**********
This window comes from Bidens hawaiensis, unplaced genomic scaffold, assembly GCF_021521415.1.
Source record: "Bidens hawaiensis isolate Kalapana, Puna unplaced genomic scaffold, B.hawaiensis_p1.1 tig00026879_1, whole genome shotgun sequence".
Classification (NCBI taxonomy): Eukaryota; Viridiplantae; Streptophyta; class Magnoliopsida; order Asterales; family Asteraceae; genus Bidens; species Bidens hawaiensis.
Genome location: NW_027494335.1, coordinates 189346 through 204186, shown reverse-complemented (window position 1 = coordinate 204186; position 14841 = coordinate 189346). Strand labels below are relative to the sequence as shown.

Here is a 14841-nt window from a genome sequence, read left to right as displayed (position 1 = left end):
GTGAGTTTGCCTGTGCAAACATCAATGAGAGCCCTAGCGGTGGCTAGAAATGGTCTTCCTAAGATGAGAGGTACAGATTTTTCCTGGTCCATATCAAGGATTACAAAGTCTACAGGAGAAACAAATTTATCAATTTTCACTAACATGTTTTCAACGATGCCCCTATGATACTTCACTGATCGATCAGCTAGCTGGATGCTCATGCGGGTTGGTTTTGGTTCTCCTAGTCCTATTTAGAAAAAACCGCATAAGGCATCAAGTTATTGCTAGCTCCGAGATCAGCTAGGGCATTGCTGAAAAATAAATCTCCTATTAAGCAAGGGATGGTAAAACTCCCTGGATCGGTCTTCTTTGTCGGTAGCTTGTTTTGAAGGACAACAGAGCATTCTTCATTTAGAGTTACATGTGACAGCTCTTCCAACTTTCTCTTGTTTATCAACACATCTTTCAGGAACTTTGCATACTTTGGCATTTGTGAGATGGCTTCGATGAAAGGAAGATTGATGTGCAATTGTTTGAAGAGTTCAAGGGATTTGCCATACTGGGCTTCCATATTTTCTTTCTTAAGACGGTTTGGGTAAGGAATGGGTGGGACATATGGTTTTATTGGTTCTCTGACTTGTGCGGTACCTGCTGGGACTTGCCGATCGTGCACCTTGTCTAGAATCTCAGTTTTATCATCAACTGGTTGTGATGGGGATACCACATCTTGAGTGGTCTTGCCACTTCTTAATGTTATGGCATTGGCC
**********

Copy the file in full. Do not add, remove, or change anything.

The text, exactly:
This window comes from Bidens hawaiensis, unplaced genomic scaffold, assembly GCF_021521415.1.
Source record: "Bidens hawaiensis isolate Kalapana, Puna unplaced genomic scaffold, B.hawaiensis_p1.1 tig00026879_1, whole genome shotgun sequence".
Classification (NCBI taxonomy): Eukaryota; Viridiplantae; Streptophyta; class Magnoliopsida; order Asterales; family Asteraceae; genus Bidens; species Bidens hawaiensis.
Genome location: NW_027494335.1, coordinates 189346 through 204186, shown reverse-complemented (window position 1 = coordinate 204186; position 14841 = coordinate 189346). Strand labels below are relative to the sequence as shown.

Here is a 14841-nt window from a genome sequence, read left to right as displayed (position 1 = left end):
GTGAGTTTGCCTGTGCAAACATCAATGAGAGCCCTAGCGGTGGCTAGAAATGGTCTTCCTAAGATGAGAGGTACAGATTTTTCCTGGTCCATATCAAGGATTACAAAGTCTACAGGAGAAACAAATTTATCAATTTTCACTAACATGTTTTCAACGATGCCCCTATGATACTTCACTGATCGATCAGCTAGCTGGATGCTCATGCGGGTTGGTTTTGGTTCTCCTAGTCCTATTTAGAAAAAACCGCATAAGGCATCAAGTTATTGCTAGCTCCGAGATCAGCTAGGGCATTGCTGAAAAATAAATCTCCTATTAAGCAAGGGATGGTAAAACTCCCTGGATCGGTCTTCTTTGTCGGTAGCTTGTTTTGAAGGACAACAGAGCATTCTTCATTTAGAGTTACATGTGACAGCTCTTCCAACTTTCTCTTGTTTATCAACACATCTTTCAGGAACTTTGCATACTTTGGCATTTGTGAGATGGCTTCGATGAAAGGAAGATTGATGTGCAATTGTTTGAAGAGTTCAAGGGATTTGCCATACTGGGCTTCCATATTTTCTTTCTTAAGACGGTTTGGGTAAGGAATGGGTGGGACATATGGTTTTATTGGTTCTCTGACTTGTGCGGTACCTGCTGGGACTTGCCGATCGTGCACCTTGTCTAGAATCTCAGTTTTATCATCAACTGGTTGTGATGGGGATACCACATCTTGAGTGGTCTTGCCACTTCTTAATGTTATGGCATTGGCC